A heartbeat. Another one. Another.
And then, the deck trembles beneath their feet, and there’s a series of consequent clangs that indicate the engines coming online.
It’s Spock’s turn to sway, and he grabs the console for support as Scott rushes over to the control panel to raise the ship’s shields.
“Do I want to know what just happened down there?”
Kirk’s voice neatly cuts through the haze clouding Spock’s mind, and Spock picks up the forgotten communicator, blinking.
“No,” he says, looking at Scott who still seems murderous. “You do not.”
“Ri-ight,” Kirk says skeptically. “Scotty, you there?”
“Aye, Captain,” Scott replies, coming closer and shooting nasty looks at Spock.
“Scotty, I’m transferring all command functions to Engineering,” Kirk tells him. “I’m placing you in operational command until this mess is sorted and we’ve contained all intruders. Right now, I’m heading out with the security teams.”
Spock frowns. “Captain, I do not believe—”
“Spock, get up to the bridge,” Kirk interrupts him. “Out chronometers seem to be going crazy; Chekov’s crying over his console.”
There’s an indignant shout in the background, no doubt coming from the ensign. Spock frowns still. “Captain, it is not logical for you to—”
“Spock, you’re the Science Officer, so get up here and help Chekov sort out this mess. I’m of no use on the bridge, and Garrovick needs every man he can get. It’s not over yet.”
“Aye, sir,” Spock yields reluctantly. “I’m on my way.”
“Watch your back,” Kirk advises before signing off.
Getting up to the bridge proves to be easier than Spock anticipates. He runs into an ambush twice more, but each time, a security team covers him, happening all too conveniently on his way to be a coincidence. He strides onto the bridge to be greeted by an irate Chekov and a picture of general devastation. It is painfully clear that the bridge has been a battlefield.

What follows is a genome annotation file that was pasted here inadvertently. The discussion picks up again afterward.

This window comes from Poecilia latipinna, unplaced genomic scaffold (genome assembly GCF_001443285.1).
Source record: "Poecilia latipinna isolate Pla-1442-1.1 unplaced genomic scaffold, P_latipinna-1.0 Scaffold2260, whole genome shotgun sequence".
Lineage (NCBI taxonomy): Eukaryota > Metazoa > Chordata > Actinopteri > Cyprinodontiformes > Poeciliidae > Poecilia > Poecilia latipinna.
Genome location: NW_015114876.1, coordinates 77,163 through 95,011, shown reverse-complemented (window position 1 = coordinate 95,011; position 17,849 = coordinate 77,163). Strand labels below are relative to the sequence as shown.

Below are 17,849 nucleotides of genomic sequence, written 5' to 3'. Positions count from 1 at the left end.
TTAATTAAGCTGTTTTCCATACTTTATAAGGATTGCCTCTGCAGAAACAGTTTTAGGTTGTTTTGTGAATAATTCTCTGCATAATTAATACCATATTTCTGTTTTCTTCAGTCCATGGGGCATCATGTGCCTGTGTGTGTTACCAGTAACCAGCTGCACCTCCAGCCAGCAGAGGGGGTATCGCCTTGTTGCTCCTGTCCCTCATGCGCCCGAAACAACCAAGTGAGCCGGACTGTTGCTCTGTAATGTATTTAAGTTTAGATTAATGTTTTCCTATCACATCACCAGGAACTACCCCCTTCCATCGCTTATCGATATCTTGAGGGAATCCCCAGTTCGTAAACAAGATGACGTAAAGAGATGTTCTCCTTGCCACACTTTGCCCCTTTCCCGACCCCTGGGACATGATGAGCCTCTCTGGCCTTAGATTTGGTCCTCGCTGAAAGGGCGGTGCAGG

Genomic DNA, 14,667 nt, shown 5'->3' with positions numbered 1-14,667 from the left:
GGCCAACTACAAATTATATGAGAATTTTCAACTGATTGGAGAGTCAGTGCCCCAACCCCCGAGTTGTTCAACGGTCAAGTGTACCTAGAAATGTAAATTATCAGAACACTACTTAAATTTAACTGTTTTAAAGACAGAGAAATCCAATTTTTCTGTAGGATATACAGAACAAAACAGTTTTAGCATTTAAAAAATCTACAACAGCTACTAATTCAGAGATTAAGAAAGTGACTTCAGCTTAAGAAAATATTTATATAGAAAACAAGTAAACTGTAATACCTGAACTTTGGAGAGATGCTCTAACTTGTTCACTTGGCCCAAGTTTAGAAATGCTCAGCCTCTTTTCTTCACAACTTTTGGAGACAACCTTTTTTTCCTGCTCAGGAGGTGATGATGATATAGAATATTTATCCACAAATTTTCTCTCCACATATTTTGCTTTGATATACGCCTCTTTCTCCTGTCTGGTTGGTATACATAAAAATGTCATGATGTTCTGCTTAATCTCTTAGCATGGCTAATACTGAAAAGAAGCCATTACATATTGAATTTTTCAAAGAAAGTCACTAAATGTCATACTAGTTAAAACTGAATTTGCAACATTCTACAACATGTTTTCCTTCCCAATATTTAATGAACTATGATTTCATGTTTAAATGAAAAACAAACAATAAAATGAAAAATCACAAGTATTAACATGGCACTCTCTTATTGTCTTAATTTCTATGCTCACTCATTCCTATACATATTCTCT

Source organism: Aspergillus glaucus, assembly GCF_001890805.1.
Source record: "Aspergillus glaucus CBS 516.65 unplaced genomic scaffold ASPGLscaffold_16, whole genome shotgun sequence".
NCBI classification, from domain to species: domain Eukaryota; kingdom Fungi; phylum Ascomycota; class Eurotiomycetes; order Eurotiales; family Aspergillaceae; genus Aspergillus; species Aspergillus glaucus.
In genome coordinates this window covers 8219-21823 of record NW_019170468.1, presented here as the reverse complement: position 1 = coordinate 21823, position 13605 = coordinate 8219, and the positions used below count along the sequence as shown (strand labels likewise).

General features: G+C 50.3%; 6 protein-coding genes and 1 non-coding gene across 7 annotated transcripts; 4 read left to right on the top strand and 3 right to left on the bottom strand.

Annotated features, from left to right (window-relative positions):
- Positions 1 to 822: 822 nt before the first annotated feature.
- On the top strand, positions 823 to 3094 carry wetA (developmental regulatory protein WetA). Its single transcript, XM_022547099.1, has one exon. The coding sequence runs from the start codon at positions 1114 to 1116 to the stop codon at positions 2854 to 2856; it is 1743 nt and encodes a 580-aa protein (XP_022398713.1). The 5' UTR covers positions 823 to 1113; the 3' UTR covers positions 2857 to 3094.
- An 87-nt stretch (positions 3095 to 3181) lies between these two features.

Chekov pulls Spock – thankfully by his healthy arm – toward his console, showing him the analysis he has in progress. They sit side by side, recalculating the probabilities before Spock orders Scott to stop the ship’s forward motion and activate the reverse. Spock then has Chekov change the course and strides to his own station, noting with satisfaction that Scott seems to have gotten most of the ship’s systems online, including the internal scanners. Spock concentrates on restoring life support in the sectors where it has failed.
An hour and forty-two minutes later, the turbolift doors swish open and Kirk walks onto the bridge, accompanied by Nyota and a security team. They all appear scratched, bruised, and beaten, but overall, none the worse for wear. Kirk is grinning broadly.
“It’s over!” he exclaims, whirling his phaser on his finger before bringing it to his lips and blowing off imagined steam. “All the bastards are sitting under guard in cargo bay four. Good work, team!”
He throws an arm around Nyota’s shoulders. She shoves him in the ribs, but grins. “Get over yourself, Kirk.”
Kirk brings two fingers to his mouth and whistles loudly, striding to his chair and gesturing for Spock and Chekov to come over.
“So, geek people – talk to me. Why does my wrist chrono say I’m living backwards?”
“It shouldn’t anymore, Keptin,” Chekov says hesitantly, glancing at Spock.
Spock folds his arms behind his back, ignoring a shot of pain from his shoulder. “The cold restart had an unforeseen side effect, sir,” he says. “According to Mr. Chekov’s calculations, which I can confirm, we have been thrown approximately three hours, twenty-two minutes, and five point four seconds into the past before Mr. Scott reversed the engines.”
Kirk whistles softly. “We have three hours to relive?”